As for policy decisions, this too has a delayed initiation time. The president does not actually implement policy on his inauguration day, and any non-budget related policy, especially in these intervening months, has little budgetary effect, though it can influence corporate leaders as to how they budget their business. This can obviously affect how some of this data works out based on current and expected taxation. Business operate their yearly budget based on how it affects their current tax year; if the following tax year is slated to have a negative effect on business they will generally try and move some of their business to the current year where it could be more tax favorable, and if the next year is better they can delay business until it is more tax friendly for them. Since the understanding of the following years tax code is not fully known until later in the year this generally has more of a November/December effect or January/February effect, both of which mean the changes between a president’s inauguration and his first budget day are still mostly affected by the actions of the previous president and congress.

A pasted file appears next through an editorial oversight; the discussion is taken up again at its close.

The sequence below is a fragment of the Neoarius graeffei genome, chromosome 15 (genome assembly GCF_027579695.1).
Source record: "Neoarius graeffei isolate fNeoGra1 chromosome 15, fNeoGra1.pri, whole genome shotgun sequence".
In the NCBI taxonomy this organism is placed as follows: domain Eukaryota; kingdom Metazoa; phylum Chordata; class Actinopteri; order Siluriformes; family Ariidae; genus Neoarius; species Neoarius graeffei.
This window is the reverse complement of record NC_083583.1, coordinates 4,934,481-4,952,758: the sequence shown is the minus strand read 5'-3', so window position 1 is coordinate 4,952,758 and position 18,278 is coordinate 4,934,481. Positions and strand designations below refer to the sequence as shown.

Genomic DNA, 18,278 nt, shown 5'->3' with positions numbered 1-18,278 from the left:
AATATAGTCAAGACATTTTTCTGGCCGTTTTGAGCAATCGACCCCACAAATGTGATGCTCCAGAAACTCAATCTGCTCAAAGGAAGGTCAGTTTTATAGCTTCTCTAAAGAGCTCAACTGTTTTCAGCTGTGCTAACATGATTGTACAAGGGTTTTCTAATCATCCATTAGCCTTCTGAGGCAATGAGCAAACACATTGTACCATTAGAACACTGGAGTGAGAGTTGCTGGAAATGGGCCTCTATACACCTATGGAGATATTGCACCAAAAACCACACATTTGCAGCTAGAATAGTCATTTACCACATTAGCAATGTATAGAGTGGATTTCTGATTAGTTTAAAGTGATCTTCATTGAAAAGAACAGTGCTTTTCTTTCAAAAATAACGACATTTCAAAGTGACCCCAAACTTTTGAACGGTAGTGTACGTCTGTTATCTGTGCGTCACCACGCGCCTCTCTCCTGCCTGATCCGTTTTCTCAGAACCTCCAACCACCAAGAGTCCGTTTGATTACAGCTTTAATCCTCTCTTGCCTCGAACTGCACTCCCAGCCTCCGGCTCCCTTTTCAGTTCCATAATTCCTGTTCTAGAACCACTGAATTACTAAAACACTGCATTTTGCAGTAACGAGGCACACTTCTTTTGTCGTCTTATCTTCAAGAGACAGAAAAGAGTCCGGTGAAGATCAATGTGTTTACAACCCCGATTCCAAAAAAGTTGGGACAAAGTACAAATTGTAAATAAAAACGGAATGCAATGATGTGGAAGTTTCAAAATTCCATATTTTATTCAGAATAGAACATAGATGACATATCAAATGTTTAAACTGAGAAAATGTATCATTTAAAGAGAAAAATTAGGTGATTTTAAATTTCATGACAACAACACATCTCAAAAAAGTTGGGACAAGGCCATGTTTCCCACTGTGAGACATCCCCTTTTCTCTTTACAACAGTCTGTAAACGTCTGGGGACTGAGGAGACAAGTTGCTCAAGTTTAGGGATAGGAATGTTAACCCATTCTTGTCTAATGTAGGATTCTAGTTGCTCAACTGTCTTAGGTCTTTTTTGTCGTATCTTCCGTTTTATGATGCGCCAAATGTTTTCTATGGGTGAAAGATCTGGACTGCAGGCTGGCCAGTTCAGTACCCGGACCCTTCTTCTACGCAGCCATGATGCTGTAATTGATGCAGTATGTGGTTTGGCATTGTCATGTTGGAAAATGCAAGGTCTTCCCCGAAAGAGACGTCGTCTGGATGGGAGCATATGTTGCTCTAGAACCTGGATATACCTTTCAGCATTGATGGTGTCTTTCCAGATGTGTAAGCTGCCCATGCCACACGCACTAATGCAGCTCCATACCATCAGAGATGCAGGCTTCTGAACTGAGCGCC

For simplicity, I will refer to the Obama Budget and the Bush Budget as such, allowing the reader to keep in mind what these dates actually mean.

Bias: Yours, Mine and Theirs